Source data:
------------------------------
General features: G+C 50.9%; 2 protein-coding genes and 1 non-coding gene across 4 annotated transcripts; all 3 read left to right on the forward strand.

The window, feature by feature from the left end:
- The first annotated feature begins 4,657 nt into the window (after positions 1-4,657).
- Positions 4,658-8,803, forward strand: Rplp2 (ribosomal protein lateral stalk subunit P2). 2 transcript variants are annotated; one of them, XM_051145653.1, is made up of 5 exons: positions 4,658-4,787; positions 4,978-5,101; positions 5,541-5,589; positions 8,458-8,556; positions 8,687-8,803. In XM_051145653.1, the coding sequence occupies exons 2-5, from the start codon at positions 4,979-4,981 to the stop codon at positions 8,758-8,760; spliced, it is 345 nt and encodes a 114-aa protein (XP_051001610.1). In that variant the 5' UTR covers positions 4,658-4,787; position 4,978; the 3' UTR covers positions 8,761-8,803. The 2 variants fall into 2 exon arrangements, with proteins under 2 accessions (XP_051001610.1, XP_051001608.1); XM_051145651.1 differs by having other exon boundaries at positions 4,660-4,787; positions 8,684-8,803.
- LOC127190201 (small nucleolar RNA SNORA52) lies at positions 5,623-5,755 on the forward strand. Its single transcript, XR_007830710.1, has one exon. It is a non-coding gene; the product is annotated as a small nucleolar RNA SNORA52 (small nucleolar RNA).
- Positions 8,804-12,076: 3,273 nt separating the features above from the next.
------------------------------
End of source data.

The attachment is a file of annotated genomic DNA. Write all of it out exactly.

General features: G+C 50.9%; 2 protein-coding genes and 1 non-coding gene across 4 annotated transcripts; all 3 read left to right on the forward strand.

The window, feature by feature from the left end:
- The first annotated feature begins 4,657 nt into the window (after positions 1-4,657).
- Positions 4,658-8,803, forward strand: Rplp2 (ribosomal protein lateral stalk subunit P2). 2 transcript variants are annotated; one of them, XM_051145653.1, is made up of 5 exons: positions 4,658-4,787; positions 4,978-5,101; positions 5,541-5,589; positions 8,458-8,556; positions 8,687-8,803. In XM_051145653.1, the coding sequence occupies exons 2-5, from the start codon at positions 4,979-4,981 to the stop codon at positions 8,758-8,760; spliced, it is 345 nt and encodes a 114-aa protein (XP_051001610.1). In that variant the 5' UTR covers positions 4,658-4,787; position 4,978; the 3' UTR covers positions 8,761-8,803. The 2 variants fall into 2 exon arrangements, with proteins under 2 accessions (XP_051001610.1, XP_051001608.1); XM_051145651.1 differs by having other exon boundaries at positions 4,660-4,787; positions 8,684-8,803.
- LOC127190201 (small nucleolar RNA SNORA52) lies at positions 5,623-5,755 on the forward strand. Its single transcript, XR_007830710.1, has one exon. It is a non-coding gene; the product is annotated as a small nucleolar RNA SNORA52 (small nucleolar RNA).
- Positions 8,804-12,076: 3,273 nt separating the features above from the next.